We asked consumers how open they are to sharing personal data in five different scenarios, spanning from an insurance provider wanting health data to a recommendation service asking for past purchases. In each example, no more than a third said they would feel comfortable complying.
Again, men, younger consumers, and higher-income groups were more amenable to sharing in most of these contexts. This is a reminder that any particular offer will resonate differently across countries and target audiences, so each value proposition needs to be customized.
But overall, current levels of enthusiasm toward data-sharing are clearly holding B2C relationships back.
Those who don’t always consent to sharing reference several factors when asked why. At the top of the list is protection against fraud – a figure propped up by baby boomers.
In contrast, Gen Z’s top driver is these websites feeling invasive (38%), which indicates that different groups respond more to certain kinds of assurances.
Older groups are disproportionately victimized by online fraud. This helps explain why boomers’ most distinct motivation for using an ad-blocker is to stop companies collecting their data, and why one of their least stand-out reasons is to protect their privacy; the focus is often on blocking attacks, not just withholding preferences.
Yet, fears around fraud tend to elicit emotional responses, so messaging could benefit from occasionally adopting a more sentimental, in-it-together approach to tackling this issue, like HSBC’s “Together against fraud” series.
Beyond the fear of being scammed, it’s a lack of knowledge about how data will be used that worries people, followed by not wanting to be contacted.
This points to a general lack of understanding about how data will be protected and shared.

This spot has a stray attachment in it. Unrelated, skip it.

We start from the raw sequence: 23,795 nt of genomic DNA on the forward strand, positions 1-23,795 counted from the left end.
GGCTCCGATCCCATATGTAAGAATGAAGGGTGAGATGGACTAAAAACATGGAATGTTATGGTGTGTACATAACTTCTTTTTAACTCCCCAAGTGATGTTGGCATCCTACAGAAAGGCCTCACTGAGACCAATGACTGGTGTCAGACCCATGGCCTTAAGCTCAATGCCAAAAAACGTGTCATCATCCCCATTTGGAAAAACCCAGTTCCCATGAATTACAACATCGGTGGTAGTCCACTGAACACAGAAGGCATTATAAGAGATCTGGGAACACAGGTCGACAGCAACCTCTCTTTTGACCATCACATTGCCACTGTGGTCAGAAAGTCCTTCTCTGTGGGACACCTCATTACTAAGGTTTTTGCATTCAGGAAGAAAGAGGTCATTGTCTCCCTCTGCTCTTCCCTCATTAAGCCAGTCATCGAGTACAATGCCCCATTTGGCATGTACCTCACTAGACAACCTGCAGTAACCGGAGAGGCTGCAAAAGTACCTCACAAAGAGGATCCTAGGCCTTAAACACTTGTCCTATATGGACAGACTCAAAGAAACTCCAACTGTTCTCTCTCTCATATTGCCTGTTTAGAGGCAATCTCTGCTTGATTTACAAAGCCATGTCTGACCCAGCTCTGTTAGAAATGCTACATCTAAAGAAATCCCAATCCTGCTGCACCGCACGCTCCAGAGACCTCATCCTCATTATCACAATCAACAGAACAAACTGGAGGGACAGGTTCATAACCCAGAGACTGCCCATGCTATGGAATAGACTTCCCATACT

Ambiguity around what happens to this information after the fact also makes it harder for consumers to comprehend any benefits, which is another key challenge.
A recent article sums this attitude up nicely: “…the matter is settled. Corporations have won. We’ve lost”.
Our research shows that people generally follow this line of thinking; while a high number think data sharing benefits third-party advertisers (49%) and the organizations that ask for it (59%), just 18% say the same about users.
So, consumers are scared of fraudsters, often don’t see benefits to sharing, and don’t understand what they’re being asked for or why it’s needed. With all these ideas floating around, it’s easy to understand why many don’t feel empowered.
How to rewrite the privacy narrative
When it comes to building real trust, we still have a long way to go. But there are a fair few positives.
Around half are open to sharing their data in return for clear benefits; and over 3 in 10 are neutral, which indicates that they can be won over.
The prize lies in converting this sizable group.
Gen Zs are the most likely generation to give uninformed consent and typically have the fewest number of concerns with sharing data. In theory, it should take less work to inspire confidence in them.
And companies don’t need to rely on simplifying privacy policies alone. Media Smart and Livity, specialists in youth culture, have created a film-based educational resource for teens. This explains how different advertising formats work and aims to help viewers understand how brands should behave on social media.
Additional tools like videos and virtual agents that help illustrate the main points of a value exchange not only humanize data transactions but demonstrate that security is a top priority, and not just something on a brand’s to-do list.
Companies can also benefit from getting feedback from customers about the quality and perceived fairness of their privacy practices, alongside their products and services. This promises to empower users by involving them in the discussion, and offer brands direction when contemplating new ways to use data.
People are increasingly conscious of their online trail, but only have so much time in a day.
The onus is therefore on businesses to make grasping privacy policies and realities as effortless as possible.
As more brands finesse their strategies, they’ll start building stronger, more emotional connections with their customers – and, hopefully, ensure privacy is no longer seen from a corporation vs. consumer standpoint.